Building an Embedded Graphical UI for the Arduino Nano RP2040 Connect Using Squareline Studio [shorts #6]

I recently discovered Squareline Studio, a simple-to-use graphical UI designer for all kinds of projects, ranging from desktop applications to embedded devices. The editor is extremely easy to use and comes with all the widgets (such as buttons, textboxes, and checkboxes) UI designers would expect. However, as the program is still quite new, it also still comes with a few bugs and quirks, and some processes are not as straightforward as they might initially seem.

The UI Design Process from Start to Finish

There’s not much to write about designing a UI in Squareline Studio. Everyone who’s already worked with such an editor before will know how it works. For everyone else, the process can be summarized in a few sentences. Squareline Studio supports adding screens, which are like pages on a website. These screens contain widgets, and users can navigate between the screens to perform certain actions. The widgets are UI elements such as buttons, textboxes, and other input and output components.

Designers can change the look and feel of widgets as well as their behavior without having to write any code. I uploaded a video recently that goes over the process of designing a UI in Squareline Studio. That video also discusses some of the bugs one may encounter when using the designer program.

Exporting a Squareline Studio Project to an Arduino Nano RP2040 Connect

Now comes the more interesting part. The export process is not too complicated on paper. However, in reality, many things may go wrong, which leads to the microcontroller not displaying anything or its program memory getting corrupted, requiring a hard reset.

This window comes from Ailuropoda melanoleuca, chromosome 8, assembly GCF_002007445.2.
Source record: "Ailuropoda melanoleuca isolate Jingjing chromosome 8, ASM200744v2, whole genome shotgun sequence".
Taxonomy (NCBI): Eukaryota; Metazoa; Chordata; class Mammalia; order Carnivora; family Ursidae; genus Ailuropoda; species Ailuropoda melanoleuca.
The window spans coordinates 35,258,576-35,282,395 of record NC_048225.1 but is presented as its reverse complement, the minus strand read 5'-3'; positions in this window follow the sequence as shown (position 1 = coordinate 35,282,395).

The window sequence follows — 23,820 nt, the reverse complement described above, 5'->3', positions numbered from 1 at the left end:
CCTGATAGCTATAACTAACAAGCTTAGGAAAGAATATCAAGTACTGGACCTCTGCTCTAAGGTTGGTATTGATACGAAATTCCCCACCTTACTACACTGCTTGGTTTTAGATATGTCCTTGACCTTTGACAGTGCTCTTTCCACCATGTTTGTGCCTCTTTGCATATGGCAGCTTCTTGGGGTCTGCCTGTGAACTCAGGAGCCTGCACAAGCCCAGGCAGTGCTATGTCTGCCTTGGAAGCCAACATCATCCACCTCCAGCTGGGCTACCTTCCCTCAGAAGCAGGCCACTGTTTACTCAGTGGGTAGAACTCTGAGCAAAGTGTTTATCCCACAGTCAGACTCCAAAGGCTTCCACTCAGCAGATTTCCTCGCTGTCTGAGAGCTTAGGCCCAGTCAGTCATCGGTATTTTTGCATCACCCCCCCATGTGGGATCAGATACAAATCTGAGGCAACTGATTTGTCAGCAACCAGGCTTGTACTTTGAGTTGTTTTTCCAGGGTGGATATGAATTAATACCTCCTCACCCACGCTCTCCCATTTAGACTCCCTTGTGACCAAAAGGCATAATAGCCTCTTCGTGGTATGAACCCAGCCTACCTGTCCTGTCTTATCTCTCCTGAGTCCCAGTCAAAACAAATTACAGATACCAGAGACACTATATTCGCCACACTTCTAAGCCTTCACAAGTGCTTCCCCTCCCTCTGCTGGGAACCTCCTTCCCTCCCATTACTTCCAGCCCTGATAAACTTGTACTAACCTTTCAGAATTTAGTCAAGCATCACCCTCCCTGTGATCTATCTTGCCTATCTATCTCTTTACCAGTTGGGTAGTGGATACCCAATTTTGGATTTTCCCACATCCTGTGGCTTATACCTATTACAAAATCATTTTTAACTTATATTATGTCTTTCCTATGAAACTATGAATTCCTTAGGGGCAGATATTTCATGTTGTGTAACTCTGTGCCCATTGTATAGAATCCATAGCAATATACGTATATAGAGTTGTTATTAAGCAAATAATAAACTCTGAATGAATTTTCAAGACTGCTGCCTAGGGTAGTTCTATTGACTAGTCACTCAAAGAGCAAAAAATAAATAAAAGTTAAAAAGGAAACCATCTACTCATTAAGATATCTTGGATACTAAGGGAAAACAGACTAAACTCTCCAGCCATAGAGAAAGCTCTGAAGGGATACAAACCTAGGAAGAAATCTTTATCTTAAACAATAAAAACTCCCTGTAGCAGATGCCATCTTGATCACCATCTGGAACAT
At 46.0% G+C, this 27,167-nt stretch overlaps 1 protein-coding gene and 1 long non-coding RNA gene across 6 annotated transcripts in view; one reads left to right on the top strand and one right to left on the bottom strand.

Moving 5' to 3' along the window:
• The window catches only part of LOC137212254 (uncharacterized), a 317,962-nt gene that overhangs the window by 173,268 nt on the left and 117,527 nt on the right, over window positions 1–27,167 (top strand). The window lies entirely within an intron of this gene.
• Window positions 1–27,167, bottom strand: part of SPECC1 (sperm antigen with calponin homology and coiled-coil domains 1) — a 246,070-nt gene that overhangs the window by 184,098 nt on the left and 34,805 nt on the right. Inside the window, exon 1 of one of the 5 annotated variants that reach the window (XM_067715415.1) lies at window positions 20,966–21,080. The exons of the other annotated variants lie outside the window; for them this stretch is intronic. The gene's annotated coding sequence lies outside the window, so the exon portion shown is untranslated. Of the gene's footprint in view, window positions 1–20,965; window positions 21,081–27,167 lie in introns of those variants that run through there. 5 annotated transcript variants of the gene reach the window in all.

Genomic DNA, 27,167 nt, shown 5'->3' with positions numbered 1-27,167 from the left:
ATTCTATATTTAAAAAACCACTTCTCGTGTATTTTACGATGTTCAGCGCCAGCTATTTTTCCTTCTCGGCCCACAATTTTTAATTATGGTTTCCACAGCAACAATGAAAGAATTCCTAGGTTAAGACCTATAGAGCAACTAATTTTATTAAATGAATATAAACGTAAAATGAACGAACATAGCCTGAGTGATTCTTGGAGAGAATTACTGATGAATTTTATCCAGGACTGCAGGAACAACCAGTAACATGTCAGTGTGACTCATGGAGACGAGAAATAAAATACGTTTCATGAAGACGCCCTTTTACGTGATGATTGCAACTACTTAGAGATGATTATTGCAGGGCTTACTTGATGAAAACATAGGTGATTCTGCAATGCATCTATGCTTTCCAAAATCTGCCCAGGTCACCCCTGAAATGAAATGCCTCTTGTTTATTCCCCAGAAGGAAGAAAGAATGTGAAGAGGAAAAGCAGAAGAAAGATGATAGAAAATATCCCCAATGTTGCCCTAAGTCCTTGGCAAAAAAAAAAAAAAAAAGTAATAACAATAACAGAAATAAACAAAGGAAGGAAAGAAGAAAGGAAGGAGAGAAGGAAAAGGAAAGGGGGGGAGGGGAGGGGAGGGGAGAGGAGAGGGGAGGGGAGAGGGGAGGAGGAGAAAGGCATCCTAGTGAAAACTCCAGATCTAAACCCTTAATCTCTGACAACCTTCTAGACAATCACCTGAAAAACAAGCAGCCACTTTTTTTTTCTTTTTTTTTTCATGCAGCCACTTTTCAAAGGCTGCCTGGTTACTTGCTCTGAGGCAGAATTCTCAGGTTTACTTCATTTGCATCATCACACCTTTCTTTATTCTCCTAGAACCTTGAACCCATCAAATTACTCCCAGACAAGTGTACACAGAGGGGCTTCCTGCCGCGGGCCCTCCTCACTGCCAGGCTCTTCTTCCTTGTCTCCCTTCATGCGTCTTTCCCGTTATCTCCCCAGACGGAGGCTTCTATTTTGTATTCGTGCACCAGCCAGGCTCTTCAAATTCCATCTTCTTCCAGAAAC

Unfortunately, I struggled quite a bit when exporting the UI design to any Arduino board, not just the Nano RP2040 Connect. I couldn’t get it to work on an ESP8266-based board whatsoever. The program wouldn’t even compile, as it couldn’t fit in the MCU’s RAM. The same goes for the Arduino UNO, the Nano 33 BLE, and Nano 33 IoT. However, the UI should work on any ESP32-based development board, and it does absolutely work on the Arduino Nano RP2040 Connect and all other RP2040-based development boards.

However, first, it’s important to use the Arduino MBed OS core in the Arduino IDE when using the official Arduino RP2040 board. However, using any other RP2040-based Arduino-compatible board requires using the Earle Philhower Core.

Next, when using the official Arduino board, then the configuration file must be configured to use the physical pin numbers of the RP2040 (p20, p7, etc.), not the Arduino pin names (e.g., D12, D13, etc.). However, for any other RP2040-based boards, use the digital pin numbers (D12, D13, …). Failing to do so will result in the display not showing any elements (in the best case) and getting stuck on a white screen. This issue was particularly difficult to debug, as any other display examples (that communicate with the screen directly) would work just fine. This problem is due to how TFT-eSPI handles pin numbers internally, as the library calls the Arduino helper function that translates physical pin numbers to digital pins.

Either way, the following video shows how to export a Squareline UI to an Arduino:

The process is pretty straightforward once one knows about the pin-numbering discrepancies. In Squareline Studio, export the template project. Save this project in the Arduino sketch folder. Then, export the UI files. Next, open the Arduino IDE and, in the preferences menu, set the sketch location to the previously exported template project. That folder contains the necessary libraries and UI design files, and changing the sketch location ensures that the Arduino IDE can find all files necessary for compiling the program. Next, navigate to the freshly created template project and open the library folder. In it, there is another folder for the TFT_eSPI library. Open that folder and open the User_Setup.h file. Use this file to configure the library. Usually, updating the pin number definitions suffices. However, some displays may require additional settings or loading a different driver. Finally, compile the code and upload it to the development board, which then displays the UI on the attached TFT screen.


2 thoughts on “Building an Embedded Graphical UI for the Arduino Nano RP2040 Connect Using Squareline Studio [shorts #6]

  1. We enjoy reading your blog! Your distinctive perspective and real voice make a difference in the world. Keep sharing, because your thoughts make a difference. Thank you for being yourself!

    Thanks – TheDogGod

    Liked by 1 person

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